Our inability to be intimate with ourselves translates into an inability to be intimate with others and with life itself.

Have you ever been lonely in the presence of another? Felt that you were more alone in their company than in your own? This is often due to a lack of presence. The person is ‘there’ but they're actually not there. There is no one home to connect with or to forge intimacy with. Sometimes grievances get in the way of intimacy—those things that we hold against one another. Other times it’s our armoring that gets in the way—we’ve gotten so good at protecting ourselves from life that nothing gets through our fortress.

To feel deeply connected to another is to meet in the spaciousness of presence. When two people show up with all that they are in a space of shared presence, magic can happen, and it usually does.

In the intimate communion of belonging hearts sing and healing happens.

At any given moment we are operating from various degrees of presence or ‘checked-outedness’. We are more or less connected to our surroundings and ourselves. We are more or less present. We are more or less able to show up fully and access our inner resources. We live in various degrees of integrity and alignment, presence and spaciousness.

I’m learning that the goal, for me, is not necessarily to be hyper-connected or present all the time but to allow for the coming and going, the fluctuations that are built into this human experience.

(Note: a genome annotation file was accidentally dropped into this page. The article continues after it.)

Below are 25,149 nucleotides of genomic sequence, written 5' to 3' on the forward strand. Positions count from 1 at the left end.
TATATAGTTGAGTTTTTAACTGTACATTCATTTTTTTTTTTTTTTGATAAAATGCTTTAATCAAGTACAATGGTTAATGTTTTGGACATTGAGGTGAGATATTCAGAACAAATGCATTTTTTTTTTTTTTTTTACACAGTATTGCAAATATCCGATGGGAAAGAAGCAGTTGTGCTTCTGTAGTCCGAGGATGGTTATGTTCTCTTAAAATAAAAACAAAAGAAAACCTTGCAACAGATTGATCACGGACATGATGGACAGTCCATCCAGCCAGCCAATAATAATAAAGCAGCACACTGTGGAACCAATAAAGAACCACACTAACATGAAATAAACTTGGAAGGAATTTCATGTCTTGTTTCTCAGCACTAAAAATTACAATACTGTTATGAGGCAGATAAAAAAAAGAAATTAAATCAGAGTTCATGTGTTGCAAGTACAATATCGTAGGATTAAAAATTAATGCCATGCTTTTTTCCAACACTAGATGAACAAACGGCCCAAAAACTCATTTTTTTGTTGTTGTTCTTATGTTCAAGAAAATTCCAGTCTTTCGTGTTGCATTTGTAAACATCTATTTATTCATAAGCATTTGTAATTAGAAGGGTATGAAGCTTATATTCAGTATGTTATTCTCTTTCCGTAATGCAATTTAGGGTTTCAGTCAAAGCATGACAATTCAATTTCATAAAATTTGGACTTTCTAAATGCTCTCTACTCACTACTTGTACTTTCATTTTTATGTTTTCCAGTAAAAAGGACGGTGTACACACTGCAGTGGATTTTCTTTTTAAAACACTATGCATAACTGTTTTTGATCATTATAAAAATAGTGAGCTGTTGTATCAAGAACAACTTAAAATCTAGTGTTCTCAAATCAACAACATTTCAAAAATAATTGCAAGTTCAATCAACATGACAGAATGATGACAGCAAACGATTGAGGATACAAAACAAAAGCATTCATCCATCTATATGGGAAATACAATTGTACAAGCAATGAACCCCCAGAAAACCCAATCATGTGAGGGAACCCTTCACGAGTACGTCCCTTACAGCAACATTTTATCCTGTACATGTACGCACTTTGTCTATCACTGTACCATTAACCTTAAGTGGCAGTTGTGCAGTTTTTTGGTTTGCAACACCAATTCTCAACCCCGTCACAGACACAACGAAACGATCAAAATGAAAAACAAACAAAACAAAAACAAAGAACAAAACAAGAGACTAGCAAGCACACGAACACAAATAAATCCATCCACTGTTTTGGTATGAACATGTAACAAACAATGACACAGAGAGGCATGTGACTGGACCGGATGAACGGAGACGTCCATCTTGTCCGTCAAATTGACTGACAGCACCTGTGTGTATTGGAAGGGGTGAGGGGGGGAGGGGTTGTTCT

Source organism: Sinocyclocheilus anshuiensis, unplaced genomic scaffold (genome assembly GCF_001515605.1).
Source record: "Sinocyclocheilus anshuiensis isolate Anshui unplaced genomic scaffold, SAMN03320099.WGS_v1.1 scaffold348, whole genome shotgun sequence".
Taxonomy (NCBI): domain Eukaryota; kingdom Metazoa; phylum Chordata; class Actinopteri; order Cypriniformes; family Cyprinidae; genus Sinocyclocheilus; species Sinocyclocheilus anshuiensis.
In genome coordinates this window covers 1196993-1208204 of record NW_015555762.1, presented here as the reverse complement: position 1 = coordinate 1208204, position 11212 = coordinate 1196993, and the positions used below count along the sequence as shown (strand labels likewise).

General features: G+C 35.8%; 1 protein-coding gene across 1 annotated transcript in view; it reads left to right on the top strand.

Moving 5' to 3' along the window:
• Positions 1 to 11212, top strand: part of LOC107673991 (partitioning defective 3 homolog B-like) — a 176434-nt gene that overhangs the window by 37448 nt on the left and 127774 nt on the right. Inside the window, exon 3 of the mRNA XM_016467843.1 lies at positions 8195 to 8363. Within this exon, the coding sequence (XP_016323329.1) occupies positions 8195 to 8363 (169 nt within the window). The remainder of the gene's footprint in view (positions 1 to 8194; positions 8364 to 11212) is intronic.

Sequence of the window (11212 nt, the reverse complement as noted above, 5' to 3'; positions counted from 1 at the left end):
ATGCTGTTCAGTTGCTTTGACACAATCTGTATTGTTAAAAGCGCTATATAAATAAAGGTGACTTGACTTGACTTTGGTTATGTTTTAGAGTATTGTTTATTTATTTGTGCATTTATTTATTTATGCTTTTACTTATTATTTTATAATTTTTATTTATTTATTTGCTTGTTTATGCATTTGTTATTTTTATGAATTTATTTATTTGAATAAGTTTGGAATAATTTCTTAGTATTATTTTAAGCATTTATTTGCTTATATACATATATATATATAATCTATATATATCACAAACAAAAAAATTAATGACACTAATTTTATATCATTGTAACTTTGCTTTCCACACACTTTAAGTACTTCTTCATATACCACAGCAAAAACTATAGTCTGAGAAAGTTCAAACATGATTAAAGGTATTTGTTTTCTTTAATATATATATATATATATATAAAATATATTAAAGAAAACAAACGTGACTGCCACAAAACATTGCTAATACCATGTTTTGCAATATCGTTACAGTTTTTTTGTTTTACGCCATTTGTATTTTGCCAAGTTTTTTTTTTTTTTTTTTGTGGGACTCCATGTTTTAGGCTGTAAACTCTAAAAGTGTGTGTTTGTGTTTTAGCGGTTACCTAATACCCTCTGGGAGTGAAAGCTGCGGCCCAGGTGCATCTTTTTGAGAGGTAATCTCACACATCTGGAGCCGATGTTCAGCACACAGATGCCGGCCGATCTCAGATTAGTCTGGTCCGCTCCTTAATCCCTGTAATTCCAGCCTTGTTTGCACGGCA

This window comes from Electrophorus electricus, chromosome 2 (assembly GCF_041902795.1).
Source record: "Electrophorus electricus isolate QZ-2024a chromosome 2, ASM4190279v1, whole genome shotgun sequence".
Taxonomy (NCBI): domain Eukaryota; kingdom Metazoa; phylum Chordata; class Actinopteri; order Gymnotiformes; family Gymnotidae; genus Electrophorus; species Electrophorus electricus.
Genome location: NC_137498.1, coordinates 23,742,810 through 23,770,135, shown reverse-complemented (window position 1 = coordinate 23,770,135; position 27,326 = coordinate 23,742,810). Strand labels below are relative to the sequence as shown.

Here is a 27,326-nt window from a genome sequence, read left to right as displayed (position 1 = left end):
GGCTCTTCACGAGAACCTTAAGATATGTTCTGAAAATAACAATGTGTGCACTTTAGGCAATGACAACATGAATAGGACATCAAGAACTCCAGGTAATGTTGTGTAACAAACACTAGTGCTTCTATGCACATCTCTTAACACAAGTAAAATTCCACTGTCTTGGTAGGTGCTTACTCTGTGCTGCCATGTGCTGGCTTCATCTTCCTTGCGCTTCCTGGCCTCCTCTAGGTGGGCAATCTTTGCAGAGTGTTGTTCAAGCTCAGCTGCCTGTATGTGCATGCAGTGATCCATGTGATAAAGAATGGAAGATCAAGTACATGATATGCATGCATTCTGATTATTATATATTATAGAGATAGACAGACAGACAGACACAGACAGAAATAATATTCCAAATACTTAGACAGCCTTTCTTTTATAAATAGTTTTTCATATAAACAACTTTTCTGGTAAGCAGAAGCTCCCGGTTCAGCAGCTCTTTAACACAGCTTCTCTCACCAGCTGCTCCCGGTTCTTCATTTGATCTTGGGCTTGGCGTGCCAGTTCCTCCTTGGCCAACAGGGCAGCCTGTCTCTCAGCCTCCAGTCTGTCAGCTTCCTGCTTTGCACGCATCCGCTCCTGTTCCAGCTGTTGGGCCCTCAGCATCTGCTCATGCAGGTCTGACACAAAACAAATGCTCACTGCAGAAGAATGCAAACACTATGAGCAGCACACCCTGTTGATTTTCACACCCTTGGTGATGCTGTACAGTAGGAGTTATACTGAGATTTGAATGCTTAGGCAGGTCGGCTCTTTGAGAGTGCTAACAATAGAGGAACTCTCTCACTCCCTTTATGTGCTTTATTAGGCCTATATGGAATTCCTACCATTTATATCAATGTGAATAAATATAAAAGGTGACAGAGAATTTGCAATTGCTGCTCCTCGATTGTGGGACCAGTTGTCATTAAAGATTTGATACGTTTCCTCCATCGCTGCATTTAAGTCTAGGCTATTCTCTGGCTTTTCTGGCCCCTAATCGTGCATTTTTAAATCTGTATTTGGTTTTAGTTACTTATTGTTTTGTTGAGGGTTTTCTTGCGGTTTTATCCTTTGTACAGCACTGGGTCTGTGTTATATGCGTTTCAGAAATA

I’m leaving room for my tender humanness and my messy stumbles.

Landing back in center—coming home to myself—is inevitable and I’m usually better off somehow for the so-called ‘detours’ and off-kilter journeys. My capacity to hold steady and to be in intimate communion with others, life, and myself is steadily growing nonetheless.

The more intimate I can be with my humanity—both my beauty and my mess—the more able I am to share deep intimacy with others—with their beauty and their mess. The more I receive myself, the more I am able to receive others, and the more I attract people to be present with. It’s beautiful.

Intimacy requires, not that we be perfect spiritual beings, but that we meet what arises. Even our greatest challenges are calls to attention summoning our curiosity and beckoning us to open fully with all that we are to attend to what’s here.

Intimacy leans in to whatever is arising instead of pushing it away.

In its gentle gaze intimacy notices raindrops on windowpanes. It savors a lovers laugh lines that crinkle in celebration at the corners of his eyes. It sees and hears and has a heart-alive to receive it all with reverence.

Intimacy can’t help but be filled deep and abiding reverence for all that it sees, hears, and experiences.

Intimacy is tender medicine, linked both to the light of consciousness—spacious awareness and presence, and to the light of the heart—the love that we carry and that we are. When we marry presence and heart we live in intimate communion with life.

 

:: EXPLORE ::

The next time you are tempted to turn away—from your reflection in the mirror, from a person asking for change on the street, from the grief in a loved ones face—look closer and lean in instead. What's the worst thing that could happen? Take a chance on yourself, on others, and on life. Open your eyes, your ears, and your heart. Lead with curiosity. The next time a window of time arises, whether you're waiting for the bus, or while a friend is running late, consciously 'hold space' instead of zoning into your phone. It's an experiment in intimacy. Be a field of 'open attention', noticing, sensing, feeling...anything could happen!

 

Copyright © 2015 Marie-Ève Bonneau

PHOTO CREDIT: M.E. BONNEAU

PHOTO CREDIT: M.E. BONNEAU